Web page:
When and where does it take a village to solve a murder? In Lauren Carr‘s Shadow of Murder. That’s where. What happened to Konnor Langston? Why did she suddenly disappear while helping Larry Donahue clean out his deceased father’s house?
Beware. There are lots and lots of characters in this lengthy tome. This is really an affair involving a good chunk of the village of Spencer, including the mayor, Gnarly (a German shepherd). And the villagers all know one another, and most are somehow related to each other.
I enjoyed the characterization. Although there was a multitude of characters, many “on stage” together, most of the characters had their own personality. But I chafed when I had to keep referring to the Cast of Characters list at the beginning of the novel to keep everyone straight and remind myself of who was who, as most are related to each other in some way, as previously mentioned. This slowed down my reading of the novel to a large extent and took away from the enjoyment of the story. In fact, the interactions between certain groups of characters detracted from the sense of mystery. At times, this seems like a novel about the village characters, especially during the first 25 percent of the novel.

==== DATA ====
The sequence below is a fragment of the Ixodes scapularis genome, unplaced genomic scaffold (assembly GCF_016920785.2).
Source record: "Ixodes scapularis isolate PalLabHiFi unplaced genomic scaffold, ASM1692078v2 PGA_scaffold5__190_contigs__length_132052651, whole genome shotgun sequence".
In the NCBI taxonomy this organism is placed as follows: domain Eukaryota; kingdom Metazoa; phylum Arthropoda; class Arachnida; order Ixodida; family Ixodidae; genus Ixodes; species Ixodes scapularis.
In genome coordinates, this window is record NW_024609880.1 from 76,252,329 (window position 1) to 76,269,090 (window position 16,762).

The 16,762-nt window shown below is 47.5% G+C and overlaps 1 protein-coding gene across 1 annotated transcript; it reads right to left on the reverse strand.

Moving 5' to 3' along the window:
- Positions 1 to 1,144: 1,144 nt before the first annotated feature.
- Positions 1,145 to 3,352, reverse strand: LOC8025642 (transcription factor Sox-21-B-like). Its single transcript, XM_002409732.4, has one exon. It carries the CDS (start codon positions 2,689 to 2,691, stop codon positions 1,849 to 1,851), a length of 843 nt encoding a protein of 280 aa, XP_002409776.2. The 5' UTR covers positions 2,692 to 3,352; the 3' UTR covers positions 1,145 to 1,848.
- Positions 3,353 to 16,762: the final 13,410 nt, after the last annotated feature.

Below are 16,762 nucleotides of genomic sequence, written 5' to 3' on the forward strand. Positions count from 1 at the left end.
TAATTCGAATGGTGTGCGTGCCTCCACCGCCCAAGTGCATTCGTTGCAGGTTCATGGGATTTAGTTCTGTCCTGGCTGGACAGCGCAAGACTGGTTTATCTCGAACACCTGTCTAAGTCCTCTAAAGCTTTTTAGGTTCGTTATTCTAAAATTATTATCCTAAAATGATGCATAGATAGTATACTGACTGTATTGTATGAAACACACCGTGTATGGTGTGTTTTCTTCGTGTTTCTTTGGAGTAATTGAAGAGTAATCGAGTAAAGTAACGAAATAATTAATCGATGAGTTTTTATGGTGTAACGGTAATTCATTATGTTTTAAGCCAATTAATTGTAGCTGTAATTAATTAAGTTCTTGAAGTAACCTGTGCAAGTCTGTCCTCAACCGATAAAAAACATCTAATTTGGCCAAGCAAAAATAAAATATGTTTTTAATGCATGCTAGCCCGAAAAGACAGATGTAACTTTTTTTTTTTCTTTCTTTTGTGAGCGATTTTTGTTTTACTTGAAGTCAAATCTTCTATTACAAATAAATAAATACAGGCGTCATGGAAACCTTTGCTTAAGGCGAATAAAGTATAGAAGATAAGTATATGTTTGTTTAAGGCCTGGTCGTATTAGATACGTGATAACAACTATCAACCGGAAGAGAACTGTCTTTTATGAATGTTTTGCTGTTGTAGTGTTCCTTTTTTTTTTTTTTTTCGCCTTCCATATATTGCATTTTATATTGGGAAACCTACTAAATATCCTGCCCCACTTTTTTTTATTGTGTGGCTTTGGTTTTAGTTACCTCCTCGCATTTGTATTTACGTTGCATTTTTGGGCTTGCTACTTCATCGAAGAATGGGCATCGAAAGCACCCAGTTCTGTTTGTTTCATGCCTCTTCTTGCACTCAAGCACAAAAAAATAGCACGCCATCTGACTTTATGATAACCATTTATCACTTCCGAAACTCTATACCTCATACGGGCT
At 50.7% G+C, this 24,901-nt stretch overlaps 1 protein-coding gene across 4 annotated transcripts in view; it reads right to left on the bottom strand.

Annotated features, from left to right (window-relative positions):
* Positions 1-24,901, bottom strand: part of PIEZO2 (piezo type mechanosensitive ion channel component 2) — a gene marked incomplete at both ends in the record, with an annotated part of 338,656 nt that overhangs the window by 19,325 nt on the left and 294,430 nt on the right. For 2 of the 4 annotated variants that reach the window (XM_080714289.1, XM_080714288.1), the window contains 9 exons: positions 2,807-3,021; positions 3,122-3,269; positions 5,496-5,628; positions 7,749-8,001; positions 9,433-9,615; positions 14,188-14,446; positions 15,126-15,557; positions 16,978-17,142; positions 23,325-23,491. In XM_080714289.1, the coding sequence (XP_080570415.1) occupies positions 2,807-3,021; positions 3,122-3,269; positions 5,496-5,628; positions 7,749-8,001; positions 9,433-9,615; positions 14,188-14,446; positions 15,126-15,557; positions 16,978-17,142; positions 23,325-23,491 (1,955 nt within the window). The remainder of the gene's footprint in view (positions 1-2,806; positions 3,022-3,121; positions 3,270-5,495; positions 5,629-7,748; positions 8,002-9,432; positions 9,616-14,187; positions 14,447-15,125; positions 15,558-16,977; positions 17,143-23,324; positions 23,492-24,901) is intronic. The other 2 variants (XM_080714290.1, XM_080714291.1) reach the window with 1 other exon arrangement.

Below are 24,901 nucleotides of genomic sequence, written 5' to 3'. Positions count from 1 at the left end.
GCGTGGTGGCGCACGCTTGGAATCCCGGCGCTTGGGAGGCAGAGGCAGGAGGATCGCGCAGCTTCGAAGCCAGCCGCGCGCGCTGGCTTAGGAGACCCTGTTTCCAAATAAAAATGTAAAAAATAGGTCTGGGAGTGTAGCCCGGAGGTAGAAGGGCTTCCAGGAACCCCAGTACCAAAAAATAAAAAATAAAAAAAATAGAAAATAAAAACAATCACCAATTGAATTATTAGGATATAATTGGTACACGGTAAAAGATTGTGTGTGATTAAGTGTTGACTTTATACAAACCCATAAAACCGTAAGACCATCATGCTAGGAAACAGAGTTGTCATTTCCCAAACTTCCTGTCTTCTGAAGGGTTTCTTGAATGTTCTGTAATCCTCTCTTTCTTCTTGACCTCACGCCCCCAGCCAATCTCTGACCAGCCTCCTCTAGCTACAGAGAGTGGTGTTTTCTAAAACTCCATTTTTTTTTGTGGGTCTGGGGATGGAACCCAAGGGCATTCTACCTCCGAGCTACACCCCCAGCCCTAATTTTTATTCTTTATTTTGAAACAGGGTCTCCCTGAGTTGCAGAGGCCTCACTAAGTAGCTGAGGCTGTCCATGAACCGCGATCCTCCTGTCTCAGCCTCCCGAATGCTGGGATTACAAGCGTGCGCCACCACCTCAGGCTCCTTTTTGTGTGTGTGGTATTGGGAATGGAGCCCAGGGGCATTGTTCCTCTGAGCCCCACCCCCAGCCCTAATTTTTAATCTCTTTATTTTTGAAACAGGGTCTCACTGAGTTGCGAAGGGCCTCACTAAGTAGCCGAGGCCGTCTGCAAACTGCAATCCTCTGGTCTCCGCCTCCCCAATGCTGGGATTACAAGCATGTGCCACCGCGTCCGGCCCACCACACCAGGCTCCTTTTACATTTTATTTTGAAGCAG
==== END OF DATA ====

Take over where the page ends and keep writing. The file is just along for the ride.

Another minor irritation was the food fight scene at the Spencer Inn. It reminded me too much of Keystone Kops slapstick-style comedy. But once the story got rolling it became more engrossing.
Overall, I enjoyed reading Shadow of Murder. I look forward to reading more from Lauren Carr.